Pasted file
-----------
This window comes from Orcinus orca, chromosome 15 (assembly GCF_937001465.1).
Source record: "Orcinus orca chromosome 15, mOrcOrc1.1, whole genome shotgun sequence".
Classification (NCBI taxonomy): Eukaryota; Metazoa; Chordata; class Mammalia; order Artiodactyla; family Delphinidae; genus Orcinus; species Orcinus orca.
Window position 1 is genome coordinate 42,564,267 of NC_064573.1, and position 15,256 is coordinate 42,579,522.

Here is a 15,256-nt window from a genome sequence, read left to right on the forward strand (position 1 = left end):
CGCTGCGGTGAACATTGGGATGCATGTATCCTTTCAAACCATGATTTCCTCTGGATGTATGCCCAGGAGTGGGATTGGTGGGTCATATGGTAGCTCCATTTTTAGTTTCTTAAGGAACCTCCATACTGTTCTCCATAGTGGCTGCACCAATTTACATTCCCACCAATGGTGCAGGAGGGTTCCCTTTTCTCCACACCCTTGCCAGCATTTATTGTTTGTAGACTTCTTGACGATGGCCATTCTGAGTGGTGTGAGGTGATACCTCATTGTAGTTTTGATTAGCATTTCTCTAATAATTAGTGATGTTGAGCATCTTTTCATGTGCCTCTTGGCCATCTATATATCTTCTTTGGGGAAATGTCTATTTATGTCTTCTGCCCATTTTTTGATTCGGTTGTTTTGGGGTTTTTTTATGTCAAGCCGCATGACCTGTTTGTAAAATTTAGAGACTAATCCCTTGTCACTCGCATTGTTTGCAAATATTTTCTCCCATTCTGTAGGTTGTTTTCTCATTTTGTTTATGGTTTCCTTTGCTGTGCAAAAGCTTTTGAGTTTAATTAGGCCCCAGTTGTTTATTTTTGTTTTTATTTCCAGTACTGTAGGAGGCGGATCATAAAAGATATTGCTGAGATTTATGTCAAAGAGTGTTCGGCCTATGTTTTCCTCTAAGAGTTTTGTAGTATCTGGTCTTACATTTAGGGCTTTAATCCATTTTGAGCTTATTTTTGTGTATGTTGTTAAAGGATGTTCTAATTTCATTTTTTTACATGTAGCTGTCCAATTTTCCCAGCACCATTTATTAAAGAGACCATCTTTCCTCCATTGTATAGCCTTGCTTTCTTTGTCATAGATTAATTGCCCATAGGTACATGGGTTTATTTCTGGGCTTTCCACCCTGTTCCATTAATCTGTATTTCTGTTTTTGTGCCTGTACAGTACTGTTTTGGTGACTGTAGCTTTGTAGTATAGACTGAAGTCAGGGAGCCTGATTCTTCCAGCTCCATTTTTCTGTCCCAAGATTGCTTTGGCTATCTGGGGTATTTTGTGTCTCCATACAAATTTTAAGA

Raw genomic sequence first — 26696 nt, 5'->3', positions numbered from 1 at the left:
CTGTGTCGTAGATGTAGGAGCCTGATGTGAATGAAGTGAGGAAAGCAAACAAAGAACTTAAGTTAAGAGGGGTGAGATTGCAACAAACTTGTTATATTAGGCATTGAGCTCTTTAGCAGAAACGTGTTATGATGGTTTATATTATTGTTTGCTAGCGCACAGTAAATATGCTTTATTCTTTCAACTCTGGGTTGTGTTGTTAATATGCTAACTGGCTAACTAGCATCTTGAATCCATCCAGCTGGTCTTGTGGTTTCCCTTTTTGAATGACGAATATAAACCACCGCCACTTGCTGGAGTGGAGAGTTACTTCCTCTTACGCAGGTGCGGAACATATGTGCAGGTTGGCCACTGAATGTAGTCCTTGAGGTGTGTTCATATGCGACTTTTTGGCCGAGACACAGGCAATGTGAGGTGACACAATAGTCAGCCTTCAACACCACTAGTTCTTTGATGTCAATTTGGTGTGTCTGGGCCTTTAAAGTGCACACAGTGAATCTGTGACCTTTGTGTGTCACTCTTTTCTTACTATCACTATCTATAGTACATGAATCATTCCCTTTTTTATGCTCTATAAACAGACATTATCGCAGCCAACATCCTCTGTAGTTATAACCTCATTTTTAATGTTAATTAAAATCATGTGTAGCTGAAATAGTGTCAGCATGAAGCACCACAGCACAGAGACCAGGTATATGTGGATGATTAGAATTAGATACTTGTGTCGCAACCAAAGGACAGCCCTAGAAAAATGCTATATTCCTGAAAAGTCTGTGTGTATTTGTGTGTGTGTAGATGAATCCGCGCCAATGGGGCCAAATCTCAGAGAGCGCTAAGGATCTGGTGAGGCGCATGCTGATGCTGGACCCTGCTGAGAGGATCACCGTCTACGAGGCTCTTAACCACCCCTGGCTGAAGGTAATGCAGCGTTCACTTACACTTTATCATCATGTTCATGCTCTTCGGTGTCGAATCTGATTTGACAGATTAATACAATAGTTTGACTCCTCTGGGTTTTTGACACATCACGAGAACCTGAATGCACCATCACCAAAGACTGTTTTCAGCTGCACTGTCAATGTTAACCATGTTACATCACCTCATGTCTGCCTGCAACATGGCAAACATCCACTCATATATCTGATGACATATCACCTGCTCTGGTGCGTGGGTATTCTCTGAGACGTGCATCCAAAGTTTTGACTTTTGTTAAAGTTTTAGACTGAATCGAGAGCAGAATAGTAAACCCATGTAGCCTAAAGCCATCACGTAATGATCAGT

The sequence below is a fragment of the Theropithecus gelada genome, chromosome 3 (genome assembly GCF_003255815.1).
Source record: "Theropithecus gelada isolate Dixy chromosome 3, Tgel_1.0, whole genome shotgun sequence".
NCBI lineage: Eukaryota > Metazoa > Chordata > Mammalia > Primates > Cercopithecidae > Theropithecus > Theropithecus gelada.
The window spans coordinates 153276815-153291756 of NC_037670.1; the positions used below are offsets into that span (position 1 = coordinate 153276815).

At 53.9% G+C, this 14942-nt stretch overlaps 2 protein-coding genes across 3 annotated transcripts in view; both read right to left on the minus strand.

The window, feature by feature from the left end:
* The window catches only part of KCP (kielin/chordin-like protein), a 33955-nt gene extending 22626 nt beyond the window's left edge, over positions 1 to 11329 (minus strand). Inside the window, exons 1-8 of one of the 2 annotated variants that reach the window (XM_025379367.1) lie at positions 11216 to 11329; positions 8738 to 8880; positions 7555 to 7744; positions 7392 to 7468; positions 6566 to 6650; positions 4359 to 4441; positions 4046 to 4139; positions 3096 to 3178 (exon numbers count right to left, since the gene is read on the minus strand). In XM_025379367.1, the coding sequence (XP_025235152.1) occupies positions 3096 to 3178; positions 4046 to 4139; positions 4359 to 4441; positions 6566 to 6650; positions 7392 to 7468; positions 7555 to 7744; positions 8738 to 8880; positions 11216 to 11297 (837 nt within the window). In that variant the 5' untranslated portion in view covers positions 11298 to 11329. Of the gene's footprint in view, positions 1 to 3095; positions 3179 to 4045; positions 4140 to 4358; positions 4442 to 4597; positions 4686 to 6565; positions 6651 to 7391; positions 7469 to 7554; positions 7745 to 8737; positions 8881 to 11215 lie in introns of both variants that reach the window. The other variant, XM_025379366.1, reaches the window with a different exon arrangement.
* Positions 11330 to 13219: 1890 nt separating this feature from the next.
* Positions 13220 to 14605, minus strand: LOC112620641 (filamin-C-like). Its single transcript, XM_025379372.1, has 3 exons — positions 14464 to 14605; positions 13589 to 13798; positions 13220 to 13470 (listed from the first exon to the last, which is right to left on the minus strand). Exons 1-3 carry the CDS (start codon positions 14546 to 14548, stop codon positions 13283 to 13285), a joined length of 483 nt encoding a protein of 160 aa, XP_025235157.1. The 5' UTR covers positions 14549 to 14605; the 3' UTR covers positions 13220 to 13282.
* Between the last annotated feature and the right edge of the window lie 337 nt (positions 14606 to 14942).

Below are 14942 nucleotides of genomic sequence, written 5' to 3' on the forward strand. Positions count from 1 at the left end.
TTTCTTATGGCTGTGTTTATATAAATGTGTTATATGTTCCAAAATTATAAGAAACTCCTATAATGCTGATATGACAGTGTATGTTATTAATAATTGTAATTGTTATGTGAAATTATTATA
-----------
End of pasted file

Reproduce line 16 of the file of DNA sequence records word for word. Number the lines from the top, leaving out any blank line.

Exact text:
* Positions 11330 to 13219: 1890 nt separating this feature from the next.